The songs are charming, and you wear them well.
Your fine interpretation is, in truth,
The fresh, resilient sympathy of youth:
Your surplus sentiment is half your skill.
Your manner and your voice betoken Spring;
Your windswept heart is ruled by Winter, though,
Where notes leave footprints in the powdery snow
Which vanish with the next air that you sing.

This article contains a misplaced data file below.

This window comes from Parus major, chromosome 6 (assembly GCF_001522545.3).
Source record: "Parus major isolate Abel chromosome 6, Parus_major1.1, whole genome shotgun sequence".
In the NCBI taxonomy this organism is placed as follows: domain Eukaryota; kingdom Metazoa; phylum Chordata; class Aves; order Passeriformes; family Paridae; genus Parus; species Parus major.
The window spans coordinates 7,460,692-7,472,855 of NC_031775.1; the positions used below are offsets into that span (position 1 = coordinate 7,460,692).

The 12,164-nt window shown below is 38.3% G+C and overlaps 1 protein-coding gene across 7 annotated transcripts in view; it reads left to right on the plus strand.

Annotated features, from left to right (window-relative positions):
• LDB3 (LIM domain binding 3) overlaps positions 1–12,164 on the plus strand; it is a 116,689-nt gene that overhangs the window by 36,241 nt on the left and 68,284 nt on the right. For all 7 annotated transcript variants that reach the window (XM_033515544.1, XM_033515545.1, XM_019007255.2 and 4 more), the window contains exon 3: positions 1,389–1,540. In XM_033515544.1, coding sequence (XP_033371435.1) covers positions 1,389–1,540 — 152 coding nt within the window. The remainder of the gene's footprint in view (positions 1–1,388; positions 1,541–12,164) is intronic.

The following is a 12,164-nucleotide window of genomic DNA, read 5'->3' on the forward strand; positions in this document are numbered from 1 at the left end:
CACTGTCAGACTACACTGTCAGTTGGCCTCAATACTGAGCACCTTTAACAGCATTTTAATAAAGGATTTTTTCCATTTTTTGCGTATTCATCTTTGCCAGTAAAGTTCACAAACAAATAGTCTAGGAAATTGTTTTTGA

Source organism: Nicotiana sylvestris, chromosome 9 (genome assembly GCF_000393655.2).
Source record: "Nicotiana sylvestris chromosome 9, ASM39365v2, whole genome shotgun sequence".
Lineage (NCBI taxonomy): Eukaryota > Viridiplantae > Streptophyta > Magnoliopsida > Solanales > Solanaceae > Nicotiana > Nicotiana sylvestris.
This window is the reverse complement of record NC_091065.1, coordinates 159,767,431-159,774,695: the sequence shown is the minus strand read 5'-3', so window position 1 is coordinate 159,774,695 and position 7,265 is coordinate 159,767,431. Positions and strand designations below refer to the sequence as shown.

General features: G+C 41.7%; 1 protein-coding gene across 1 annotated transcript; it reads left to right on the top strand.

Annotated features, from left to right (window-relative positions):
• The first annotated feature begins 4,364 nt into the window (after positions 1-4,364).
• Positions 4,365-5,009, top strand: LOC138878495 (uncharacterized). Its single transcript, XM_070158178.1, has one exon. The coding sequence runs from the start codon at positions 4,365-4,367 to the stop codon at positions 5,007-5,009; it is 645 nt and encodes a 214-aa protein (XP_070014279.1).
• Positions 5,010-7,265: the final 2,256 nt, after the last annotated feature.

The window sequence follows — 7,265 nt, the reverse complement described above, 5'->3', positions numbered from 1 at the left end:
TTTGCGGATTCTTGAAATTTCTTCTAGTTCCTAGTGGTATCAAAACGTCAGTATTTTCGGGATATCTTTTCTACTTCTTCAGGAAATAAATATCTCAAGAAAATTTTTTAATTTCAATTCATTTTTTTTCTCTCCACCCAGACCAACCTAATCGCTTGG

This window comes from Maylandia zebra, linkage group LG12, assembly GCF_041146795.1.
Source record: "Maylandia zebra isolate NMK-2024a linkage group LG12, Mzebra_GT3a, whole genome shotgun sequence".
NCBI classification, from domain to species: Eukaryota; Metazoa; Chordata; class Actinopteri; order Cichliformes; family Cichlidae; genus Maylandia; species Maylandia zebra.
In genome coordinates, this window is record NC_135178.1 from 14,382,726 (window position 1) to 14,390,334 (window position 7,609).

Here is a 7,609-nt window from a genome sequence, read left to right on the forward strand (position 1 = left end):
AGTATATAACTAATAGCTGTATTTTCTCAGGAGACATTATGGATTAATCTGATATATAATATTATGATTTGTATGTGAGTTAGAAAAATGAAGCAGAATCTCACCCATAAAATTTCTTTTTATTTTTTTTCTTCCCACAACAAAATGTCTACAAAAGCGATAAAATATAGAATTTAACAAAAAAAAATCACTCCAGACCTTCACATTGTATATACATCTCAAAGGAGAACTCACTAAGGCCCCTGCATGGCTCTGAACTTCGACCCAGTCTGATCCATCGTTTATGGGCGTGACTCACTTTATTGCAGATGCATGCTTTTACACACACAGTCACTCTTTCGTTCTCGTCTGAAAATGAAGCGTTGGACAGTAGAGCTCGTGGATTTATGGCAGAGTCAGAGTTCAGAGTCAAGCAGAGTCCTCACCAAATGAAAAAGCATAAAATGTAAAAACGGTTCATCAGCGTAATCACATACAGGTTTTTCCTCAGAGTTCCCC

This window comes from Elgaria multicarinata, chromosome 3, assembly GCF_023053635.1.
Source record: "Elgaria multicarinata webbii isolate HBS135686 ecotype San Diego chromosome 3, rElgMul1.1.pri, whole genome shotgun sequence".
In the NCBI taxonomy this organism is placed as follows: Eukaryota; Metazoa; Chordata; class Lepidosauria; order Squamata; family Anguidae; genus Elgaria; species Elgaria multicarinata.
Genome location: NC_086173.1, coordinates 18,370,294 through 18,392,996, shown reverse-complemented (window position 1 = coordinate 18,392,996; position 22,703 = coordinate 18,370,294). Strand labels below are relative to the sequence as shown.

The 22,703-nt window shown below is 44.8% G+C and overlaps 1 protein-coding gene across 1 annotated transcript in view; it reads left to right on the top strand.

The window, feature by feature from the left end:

What will you do when sentiment grows dear,
The road turns brown, the weather—moist and warm?
Where will you find the courage to perform
Down to the quick? What will your audience hear?
A fenced-in meadow where the cattle graze,
Or ivy cuttings in a green-glass vase?
Michael Miller is a professional translator and freelance writer for the Catholic press. He holds degrees from Oberlin College and from the Yale Graduate School.